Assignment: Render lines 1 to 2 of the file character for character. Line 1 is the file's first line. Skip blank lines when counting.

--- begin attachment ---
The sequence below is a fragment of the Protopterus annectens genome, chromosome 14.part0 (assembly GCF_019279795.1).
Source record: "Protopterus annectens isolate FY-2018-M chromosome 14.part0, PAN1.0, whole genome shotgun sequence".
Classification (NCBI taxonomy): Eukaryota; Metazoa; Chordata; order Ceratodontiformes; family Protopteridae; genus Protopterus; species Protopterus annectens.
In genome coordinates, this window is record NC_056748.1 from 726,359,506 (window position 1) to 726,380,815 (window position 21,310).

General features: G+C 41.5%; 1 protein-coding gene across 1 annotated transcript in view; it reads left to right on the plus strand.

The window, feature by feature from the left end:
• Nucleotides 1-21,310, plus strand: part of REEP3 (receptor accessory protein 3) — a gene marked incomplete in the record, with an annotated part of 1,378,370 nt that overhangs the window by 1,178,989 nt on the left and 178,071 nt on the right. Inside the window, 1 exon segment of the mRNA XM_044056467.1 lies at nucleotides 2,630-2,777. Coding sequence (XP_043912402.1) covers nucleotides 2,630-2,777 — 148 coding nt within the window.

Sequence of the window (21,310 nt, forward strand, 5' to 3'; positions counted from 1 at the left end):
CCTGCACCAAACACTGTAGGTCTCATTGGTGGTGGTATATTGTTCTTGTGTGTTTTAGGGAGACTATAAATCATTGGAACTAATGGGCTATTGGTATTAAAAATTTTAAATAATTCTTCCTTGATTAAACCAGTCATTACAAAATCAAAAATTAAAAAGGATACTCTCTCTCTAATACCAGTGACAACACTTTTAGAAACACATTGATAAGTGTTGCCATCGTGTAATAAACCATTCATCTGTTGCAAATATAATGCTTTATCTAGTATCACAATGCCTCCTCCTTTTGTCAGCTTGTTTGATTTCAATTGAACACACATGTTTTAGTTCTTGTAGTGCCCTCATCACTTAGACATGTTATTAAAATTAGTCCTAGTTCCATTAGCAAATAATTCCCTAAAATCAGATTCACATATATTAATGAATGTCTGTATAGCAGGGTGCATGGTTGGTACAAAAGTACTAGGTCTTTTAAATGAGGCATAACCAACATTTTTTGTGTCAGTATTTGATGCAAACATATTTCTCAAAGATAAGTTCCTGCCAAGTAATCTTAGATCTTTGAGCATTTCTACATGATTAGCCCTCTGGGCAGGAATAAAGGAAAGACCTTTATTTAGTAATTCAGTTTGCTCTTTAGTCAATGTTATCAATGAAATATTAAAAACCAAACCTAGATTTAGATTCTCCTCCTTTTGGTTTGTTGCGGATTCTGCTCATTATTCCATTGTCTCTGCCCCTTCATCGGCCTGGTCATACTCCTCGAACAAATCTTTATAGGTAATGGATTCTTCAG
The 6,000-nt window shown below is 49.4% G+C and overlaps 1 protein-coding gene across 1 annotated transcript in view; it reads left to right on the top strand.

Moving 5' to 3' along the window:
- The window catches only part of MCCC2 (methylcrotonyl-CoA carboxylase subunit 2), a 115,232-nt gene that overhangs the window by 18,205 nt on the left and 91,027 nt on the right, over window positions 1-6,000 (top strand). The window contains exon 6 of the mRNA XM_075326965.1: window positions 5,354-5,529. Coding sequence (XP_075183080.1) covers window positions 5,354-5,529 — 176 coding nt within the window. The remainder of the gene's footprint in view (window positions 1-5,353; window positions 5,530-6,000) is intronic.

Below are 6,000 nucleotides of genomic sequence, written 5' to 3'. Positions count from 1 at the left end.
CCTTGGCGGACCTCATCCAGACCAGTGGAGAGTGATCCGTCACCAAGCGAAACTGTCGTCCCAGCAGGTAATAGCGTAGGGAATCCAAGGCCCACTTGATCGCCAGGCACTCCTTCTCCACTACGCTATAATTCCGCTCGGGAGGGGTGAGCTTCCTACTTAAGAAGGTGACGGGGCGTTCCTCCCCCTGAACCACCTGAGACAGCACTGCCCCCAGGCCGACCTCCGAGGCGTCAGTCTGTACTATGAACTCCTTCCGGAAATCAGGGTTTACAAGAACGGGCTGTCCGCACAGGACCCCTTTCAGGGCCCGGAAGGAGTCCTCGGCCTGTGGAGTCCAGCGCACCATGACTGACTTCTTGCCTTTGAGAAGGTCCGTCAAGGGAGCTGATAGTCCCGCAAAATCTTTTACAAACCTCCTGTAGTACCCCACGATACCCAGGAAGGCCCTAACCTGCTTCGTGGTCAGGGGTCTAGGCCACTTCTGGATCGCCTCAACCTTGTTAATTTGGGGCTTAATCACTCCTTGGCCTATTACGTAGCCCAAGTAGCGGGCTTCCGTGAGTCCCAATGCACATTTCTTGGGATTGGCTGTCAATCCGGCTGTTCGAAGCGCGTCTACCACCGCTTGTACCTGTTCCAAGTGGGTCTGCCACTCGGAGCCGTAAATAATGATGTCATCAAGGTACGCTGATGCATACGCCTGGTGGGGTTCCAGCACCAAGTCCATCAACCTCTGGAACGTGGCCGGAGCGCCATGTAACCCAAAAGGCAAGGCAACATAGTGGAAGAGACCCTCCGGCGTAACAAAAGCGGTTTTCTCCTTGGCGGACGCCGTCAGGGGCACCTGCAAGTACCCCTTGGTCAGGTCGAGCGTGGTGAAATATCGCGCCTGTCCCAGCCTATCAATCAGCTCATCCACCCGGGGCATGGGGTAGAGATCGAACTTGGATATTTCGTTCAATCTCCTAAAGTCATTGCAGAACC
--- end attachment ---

The sequence below is a fragment of the Protopterus annectens genome, chromosome 14.part0 (assembly GCF_019279795.1).
Source record: "Protopterus annectens isolate FY-2018-M chromosome 14.part0, PAN1.0, whole genome shotgun sequence".